Revealed: Amazon’s auction power in Google Shopping for 3 key industries

What should merchants expect from Amazon during the holidays in their Google Shopping auctions? Continued dominance. Beginning in November 2018, Amazon aggressively activated their inventory in Shopping ads across multiple industries – with no signs of slowing down. Brands and retailers looking to maximize their holiday sales volume this year should expect sustained investment from Amazon. The shadow of this market-shaking giant is manifested in terms of three core metrics from the Auction Insights tab in Google Ads:

  • Outranking share: Merchants can expect to see a low outranking share against Amazon, meaning that Amazon is grabbing top-converting slots in Shopping section of the SERP.
  • Overlap rate: It’s bad enough if Amazon outranks you in an auction, but the data shows that this colossus will likely be present in a lot of your auctions – potentially a majority.
  • Average impression share: This metric demonstrates the percentage of an advertiser’s eligible items that are actually being served. We don’t know in absolute terms how many items Amazon puts in their Shopping feed, but they’re very successful at promoting these items, which is a driver of overlap rate.

We’ve gathered auction insights data from 75 top merchants in 3 key industries from January 2018 through October 2019 to help expose Amazon’s activities in Google Shopping. We then built an animated chart that combines the metrics above to form a sort of “power bubble” with which we can track Amazon’s competitive strength over time.

It looks like this:

 

When the bubble moves up, it indicates an increase in outranking power. For example, an outranking share of 10 indicates that merchants in a given industry are only outranking Amazon 10% of the time. When the bubble moves to the right, it means that Amazon is increasing their overlap rate in the given industry. Meanwhile, when the bubble grows in diameter, this suggests that Amazon has become more effective at advertising their product feed – or alternately, that they’ve reduced their feed to focus on top sellers. However, the general trend of an increasing overlap rate suggests that Amazon is not reducing their feed size.

While 25 merchants per industry is not a huge sample size, I have to stress that qualitatively these merchants are outstanding – they have large budgets as well as highly optimized Shopping campaigns, and are therefore situated as robust competitors in the auction environment. It is only more striking to see how even top merchants are outgunned by Amazon.

So then: how is Amazon achieving this result in Google Shopping, what is their strategy, and what can you do about it?

It’s quite simple how Amazon gets results like this – they spend like hell, with a (seeming) disregard of efficiency. Most merchants keep a close eye on ROAS, CPA, and other KPIs in order to achieve a reasonable and profitable level of competitiveness. The math looks different for Amazon, and “reasonable” is simply not in Amazon’s DNA. It’s quite evident that they are intentionally placing very high, aggressive Shopping CPCs in a manner which the rest of the market would find unsustainable.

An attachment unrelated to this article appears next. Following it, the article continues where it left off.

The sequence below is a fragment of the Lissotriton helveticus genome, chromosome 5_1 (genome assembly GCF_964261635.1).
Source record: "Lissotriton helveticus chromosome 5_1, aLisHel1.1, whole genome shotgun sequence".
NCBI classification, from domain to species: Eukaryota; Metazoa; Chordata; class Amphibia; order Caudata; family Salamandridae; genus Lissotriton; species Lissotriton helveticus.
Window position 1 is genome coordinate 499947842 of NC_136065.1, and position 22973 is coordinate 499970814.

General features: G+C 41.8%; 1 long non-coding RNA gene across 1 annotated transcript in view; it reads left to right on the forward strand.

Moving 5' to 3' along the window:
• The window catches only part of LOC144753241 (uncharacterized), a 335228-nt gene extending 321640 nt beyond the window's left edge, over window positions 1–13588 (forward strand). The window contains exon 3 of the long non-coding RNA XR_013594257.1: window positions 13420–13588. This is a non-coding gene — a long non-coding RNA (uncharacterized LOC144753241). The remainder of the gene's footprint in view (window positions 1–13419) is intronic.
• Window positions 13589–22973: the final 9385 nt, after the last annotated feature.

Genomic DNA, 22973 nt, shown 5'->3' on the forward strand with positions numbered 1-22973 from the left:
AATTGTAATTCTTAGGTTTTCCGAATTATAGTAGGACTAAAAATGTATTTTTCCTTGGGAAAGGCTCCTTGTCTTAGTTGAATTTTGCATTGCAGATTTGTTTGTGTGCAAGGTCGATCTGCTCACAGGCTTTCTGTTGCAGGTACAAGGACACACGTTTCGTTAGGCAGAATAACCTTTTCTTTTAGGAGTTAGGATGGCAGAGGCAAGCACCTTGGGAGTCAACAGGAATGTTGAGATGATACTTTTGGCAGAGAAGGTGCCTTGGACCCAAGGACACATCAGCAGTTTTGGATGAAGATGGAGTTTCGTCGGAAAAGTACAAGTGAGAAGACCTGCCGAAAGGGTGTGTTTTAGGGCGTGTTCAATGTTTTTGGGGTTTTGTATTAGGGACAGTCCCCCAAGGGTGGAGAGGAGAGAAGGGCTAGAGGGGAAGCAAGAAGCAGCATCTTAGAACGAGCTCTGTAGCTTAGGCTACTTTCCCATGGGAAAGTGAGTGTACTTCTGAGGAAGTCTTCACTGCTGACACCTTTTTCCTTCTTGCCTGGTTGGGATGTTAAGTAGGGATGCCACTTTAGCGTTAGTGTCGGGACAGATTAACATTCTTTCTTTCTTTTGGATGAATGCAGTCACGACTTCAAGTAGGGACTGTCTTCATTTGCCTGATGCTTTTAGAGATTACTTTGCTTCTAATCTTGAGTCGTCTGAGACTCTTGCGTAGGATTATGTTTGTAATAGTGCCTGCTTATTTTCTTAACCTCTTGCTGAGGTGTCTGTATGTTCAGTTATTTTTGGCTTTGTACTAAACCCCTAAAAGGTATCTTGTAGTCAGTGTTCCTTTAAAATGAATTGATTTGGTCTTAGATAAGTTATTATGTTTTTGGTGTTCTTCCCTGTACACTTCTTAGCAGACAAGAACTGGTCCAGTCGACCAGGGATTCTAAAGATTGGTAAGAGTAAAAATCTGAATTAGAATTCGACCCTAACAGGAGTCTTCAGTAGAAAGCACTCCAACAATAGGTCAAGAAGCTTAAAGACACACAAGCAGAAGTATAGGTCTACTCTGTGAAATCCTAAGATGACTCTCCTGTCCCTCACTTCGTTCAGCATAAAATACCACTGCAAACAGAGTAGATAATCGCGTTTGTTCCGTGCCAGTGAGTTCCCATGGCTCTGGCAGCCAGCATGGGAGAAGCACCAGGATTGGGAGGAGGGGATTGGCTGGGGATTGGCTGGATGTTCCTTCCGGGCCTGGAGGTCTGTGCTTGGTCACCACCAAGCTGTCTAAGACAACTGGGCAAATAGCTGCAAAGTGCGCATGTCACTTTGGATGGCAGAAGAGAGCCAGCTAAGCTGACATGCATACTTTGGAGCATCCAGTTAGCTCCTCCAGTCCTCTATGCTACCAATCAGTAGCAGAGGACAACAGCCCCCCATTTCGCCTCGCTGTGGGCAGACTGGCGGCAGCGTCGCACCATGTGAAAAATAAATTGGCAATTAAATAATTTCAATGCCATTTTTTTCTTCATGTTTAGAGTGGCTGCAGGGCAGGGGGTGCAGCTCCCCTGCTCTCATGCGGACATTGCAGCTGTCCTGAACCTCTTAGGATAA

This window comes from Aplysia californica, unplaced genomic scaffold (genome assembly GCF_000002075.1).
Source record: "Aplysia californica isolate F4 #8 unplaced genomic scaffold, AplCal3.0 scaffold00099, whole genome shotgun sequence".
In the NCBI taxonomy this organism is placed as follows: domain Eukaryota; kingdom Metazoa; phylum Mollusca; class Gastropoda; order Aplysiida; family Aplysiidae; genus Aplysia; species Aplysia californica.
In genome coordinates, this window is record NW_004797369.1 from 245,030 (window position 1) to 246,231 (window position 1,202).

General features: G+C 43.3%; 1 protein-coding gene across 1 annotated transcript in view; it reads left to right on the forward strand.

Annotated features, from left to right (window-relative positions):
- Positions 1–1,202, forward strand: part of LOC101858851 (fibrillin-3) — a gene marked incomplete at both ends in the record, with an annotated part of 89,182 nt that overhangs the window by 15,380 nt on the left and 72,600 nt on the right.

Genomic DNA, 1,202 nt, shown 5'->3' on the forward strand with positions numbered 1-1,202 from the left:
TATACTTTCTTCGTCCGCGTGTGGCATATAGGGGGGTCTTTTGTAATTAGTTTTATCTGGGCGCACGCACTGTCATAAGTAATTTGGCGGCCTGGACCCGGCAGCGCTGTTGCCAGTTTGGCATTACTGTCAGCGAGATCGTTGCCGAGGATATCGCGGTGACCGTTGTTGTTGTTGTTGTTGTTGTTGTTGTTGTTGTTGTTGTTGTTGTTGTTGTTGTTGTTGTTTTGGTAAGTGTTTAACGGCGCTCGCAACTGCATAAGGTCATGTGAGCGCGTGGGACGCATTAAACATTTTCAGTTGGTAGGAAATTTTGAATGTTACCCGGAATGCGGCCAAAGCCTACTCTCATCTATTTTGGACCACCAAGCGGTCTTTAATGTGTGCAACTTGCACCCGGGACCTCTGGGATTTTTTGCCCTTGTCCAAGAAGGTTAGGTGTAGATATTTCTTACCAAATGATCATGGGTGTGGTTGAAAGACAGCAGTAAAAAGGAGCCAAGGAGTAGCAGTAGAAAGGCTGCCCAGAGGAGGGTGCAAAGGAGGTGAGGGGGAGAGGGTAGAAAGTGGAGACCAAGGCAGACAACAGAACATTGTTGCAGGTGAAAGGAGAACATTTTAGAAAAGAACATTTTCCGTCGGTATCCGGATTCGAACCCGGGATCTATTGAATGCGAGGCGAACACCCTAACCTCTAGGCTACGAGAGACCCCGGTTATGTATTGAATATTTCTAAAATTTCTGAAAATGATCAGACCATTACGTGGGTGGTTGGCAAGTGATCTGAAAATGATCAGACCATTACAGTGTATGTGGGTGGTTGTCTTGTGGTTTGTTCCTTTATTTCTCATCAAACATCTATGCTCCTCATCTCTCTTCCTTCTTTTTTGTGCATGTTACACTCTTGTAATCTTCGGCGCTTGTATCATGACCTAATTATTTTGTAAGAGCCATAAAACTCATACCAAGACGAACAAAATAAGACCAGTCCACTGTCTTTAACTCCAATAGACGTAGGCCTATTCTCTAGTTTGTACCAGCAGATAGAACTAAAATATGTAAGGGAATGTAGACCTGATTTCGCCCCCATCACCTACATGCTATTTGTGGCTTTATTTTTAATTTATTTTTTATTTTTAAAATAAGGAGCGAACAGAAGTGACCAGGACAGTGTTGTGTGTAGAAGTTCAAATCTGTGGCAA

Of course, Amazon has the cash flow to cover an investment like this, but it’s also highly strategic of them. They are presumably not optimizing for AOV (individual basket values), but rather CLV – customer lifetime. Their Prime membership and strong value propositions around delivery are powerful weapons for catching Google product searches via Shopping ads and converting those individual searchers into loyal Amazon customers with a solid annual revenue per user. Plus, by dominating Shopping they are using one of Google’s top revenue drivers as a trojan horse for their brand to grab market share. It’s pure Bezos.

In regards to the last question – “what can you do about it?” – I don’t have a silver bullet to offer you. I would recommend digging into your topseller overlap with Amazon, assessing your margins, really challenging your pricing, and then deciding which battles you want to fight. Plain and simple, Amazon is going to be present in a strong position in many of your auctions, and it could kill you to try and outbid them.

But when all is said and done, Amazon is applying a brute force strategy. By being focused and targeted, you can act like a guerrilla force to minimize harm and maximize wins:

  • Use a product-specific structure to facilitate targeting and strategic agility
  • Use query-level strategies to bid high on the right users (higher conversion rates and higher average order values)
  • Use margin data to push profitable products that can survive competitive CPCs, acting as door openers
  • Back it up with a friction-free checkout, relevant on-site product recommendations, plus memorable branding

Special thanks go to Miriam Torres for collecting this data, Tim Wlcek for data wrangling and data pipeline, and Ivan Petrov for the data visualization.